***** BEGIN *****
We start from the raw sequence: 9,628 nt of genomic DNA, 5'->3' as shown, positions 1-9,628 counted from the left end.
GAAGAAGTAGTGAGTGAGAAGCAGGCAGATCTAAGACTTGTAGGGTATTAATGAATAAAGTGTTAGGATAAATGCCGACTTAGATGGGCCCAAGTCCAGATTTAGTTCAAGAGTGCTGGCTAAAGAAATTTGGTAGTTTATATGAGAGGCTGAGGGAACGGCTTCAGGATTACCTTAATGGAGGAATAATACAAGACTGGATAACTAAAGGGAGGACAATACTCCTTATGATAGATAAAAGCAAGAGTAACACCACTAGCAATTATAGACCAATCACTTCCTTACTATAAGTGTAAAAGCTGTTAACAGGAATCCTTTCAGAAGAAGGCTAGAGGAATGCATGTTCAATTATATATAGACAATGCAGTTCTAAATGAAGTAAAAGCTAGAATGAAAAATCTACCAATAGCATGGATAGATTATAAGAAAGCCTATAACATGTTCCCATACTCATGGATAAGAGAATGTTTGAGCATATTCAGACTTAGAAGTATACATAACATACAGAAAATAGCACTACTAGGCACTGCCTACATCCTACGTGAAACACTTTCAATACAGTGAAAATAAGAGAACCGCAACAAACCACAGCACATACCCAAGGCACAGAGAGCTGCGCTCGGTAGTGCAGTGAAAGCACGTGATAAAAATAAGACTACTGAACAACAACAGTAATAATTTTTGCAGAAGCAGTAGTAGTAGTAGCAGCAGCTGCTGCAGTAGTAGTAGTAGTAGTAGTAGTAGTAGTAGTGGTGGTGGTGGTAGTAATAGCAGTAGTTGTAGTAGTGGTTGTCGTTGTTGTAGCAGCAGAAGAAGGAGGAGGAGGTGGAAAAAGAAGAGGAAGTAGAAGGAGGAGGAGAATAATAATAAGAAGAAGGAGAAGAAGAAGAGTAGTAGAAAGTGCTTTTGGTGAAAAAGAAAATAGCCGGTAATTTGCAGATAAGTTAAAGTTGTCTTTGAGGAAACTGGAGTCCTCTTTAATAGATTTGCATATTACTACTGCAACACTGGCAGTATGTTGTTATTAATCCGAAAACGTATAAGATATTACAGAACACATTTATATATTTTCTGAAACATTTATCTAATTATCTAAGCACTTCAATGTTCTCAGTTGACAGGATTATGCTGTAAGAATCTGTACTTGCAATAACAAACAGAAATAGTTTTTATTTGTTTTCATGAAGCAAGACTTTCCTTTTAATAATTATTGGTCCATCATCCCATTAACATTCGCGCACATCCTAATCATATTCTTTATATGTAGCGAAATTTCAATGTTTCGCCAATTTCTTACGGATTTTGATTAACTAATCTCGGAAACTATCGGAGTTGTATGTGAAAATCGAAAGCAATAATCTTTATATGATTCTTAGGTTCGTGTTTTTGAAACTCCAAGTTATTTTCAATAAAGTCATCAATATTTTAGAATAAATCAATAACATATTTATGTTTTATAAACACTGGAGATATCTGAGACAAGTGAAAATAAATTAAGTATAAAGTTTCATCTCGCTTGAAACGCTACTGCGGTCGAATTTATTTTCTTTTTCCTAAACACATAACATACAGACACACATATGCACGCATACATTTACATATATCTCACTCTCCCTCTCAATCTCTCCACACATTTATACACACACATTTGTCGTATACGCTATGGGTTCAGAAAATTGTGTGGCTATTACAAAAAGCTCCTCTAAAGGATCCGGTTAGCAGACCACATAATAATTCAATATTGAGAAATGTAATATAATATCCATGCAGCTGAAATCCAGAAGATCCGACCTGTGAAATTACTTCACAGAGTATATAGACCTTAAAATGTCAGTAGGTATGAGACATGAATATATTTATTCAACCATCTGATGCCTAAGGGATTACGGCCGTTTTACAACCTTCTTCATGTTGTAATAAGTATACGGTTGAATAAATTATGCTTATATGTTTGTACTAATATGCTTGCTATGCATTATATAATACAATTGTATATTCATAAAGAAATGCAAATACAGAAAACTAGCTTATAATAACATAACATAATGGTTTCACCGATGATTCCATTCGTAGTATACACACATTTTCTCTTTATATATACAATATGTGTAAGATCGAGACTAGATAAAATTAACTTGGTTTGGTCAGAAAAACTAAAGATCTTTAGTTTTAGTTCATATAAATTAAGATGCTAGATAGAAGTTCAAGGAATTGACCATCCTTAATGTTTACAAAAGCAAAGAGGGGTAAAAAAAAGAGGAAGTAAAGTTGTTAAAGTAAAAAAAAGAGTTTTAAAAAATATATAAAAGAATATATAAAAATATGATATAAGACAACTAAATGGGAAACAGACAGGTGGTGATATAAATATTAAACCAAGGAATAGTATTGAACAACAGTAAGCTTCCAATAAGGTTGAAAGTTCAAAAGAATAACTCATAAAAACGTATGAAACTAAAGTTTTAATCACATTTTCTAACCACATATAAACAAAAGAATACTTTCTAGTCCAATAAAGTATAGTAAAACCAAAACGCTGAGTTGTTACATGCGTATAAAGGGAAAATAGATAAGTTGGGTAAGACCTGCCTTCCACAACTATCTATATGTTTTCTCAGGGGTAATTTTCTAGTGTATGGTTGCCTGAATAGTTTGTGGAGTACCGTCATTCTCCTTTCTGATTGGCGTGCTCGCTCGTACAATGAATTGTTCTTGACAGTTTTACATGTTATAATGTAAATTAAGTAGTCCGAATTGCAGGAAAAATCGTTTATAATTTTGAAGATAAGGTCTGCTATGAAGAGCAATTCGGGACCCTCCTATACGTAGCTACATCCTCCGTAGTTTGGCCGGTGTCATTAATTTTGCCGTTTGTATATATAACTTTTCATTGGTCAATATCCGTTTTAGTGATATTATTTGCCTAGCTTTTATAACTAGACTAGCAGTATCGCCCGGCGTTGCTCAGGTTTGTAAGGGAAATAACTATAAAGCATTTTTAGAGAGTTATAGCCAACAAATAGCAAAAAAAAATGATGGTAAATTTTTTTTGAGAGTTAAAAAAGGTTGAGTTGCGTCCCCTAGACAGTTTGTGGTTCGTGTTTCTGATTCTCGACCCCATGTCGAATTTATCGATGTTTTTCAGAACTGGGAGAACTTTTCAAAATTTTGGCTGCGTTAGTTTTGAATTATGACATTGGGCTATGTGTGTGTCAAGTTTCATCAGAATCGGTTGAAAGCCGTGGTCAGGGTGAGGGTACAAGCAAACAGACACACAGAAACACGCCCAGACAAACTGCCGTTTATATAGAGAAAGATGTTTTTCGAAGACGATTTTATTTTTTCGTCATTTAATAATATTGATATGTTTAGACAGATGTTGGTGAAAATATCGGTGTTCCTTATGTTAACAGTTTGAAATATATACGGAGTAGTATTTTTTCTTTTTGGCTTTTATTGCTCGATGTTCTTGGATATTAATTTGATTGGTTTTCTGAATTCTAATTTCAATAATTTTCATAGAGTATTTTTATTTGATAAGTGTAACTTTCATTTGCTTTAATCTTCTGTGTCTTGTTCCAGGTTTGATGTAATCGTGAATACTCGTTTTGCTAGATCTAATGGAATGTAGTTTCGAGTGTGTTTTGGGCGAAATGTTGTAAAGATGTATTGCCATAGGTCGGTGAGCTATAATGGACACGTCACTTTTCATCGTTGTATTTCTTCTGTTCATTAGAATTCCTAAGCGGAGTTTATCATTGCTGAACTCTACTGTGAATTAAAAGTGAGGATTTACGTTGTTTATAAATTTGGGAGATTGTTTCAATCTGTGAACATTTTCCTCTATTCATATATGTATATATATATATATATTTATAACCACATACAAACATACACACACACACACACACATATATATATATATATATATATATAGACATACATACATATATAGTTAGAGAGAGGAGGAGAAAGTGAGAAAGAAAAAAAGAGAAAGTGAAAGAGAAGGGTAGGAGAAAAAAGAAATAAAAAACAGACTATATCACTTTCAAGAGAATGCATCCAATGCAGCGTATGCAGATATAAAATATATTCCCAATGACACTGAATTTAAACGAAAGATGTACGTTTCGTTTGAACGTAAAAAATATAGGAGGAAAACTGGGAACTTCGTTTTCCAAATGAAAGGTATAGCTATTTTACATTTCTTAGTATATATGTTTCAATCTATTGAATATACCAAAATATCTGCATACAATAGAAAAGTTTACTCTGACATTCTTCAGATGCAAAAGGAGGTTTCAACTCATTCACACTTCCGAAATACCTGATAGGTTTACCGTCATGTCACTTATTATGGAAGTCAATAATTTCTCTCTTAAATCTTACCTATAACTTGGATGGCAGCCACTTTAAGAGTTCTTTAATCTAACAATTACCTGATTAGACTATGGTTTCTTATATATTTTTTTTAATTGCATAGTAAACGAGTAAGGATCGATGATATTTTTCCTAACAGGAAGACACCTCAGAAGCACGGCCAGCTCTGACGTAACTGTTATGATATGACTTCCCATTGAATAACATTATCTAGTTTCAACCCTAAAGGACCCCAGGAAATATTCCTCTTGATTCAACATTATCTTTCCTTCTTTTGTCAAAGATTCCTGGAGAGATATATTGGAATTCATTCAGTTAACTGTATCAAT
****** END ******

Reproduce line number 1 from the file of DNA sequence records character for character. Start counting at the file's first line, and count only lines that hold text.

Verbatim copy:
We start from the raw sequence: 9,628 nt of genomic DNA, 5'->3' as shown, positions 1-9,628 counted from the left end.